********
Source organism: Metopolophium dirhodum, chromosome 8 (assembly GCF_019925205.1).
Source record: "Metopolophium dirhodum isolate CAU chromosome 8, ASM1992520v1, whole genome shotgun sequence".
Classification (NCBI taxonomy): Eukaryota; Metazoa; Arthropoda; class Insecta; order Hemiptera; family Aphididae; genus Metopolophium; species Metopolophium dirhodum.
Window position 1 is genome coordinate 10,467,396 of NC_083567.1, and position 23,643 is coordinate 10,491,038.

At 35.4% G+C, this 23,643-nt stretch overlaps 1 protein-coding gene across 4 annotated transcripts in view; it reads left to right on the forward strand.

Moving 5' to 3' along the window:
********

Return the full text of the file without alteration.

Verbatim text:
Source organism: Metopolophium dirhodum, chromosome 8 (assembly GCF_019925205.1).
Source record: "Metopolophium dirhodum isolate CAU chromosome 8, ASM1992520v1, whole genome shotgun sequence".
Classification (NCBI taxonomy): Eukaryota; Metazoa; Arthropoda; class Insecta; order Hemiptera; family Aphididae; genus Metopolophium; species Metopolophium dirhodum.
Window position 1 is genome coordinate 10,467,396 of NC_083567.1, and position 23,643 is coordinate 10,491,038.

At 35.4% G+C, this 23,643-nt stretch overlaps 1 protein-coding gene across 4 annotated transcripts in view; it reads left to right on the forward strand.

Moving 5' to 3' along the window: